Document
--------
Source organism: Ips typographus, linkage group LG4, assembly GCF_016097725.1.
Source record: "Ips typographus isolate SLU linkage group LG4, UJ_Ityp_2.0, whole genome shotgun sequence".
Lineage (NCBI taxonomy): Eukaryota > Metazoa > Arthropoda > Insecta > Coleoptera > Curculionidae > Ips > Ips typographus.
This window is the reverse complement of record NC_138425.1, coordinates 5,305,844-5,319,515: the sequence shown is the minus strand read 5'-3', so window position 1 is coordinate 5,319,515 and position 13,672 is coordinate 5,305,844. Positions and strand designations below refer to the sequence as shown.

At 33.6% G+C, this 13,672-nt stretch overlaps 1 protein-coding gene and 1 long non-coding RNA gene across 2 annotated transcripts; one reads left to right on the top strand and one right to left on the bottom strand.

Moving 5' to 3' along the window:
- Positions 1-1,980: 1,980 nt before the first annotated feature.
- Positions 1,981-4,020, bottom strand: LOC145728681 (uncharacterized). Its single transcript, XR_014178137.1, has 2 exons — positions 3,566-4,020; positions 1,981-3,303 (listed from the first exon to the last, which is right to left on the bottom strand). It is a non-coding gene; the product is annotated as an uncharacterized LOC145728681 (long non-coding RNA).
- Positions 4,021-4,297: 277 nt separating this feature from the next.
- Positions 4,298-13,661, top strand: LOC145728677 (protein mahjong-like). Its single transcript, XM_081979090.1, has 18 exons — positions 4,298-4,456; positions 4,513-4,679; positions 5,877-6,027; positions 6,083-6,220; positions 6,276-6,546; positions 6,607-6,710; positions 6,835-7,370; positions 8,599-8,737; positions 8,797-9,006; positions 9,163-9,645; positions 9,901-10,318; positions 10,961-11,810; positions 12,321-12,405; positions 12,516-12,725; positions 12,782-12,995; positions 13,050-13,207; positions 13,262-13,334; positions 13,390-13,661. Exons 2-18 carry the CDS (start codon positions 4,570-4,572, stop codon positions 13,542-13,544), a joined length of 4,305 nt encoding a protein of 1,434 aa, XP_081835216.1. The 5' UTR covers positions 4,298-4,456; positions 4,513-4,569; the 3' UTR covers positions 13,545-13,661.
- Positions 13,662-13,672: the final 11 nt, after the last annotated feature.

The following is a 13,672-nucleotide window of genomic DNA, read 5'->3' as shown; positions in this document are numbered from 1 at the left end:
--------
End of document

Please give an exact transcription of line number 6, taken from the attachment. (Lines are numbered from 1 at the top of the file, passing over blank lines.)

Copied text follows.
Moving 5' to 3' along the window: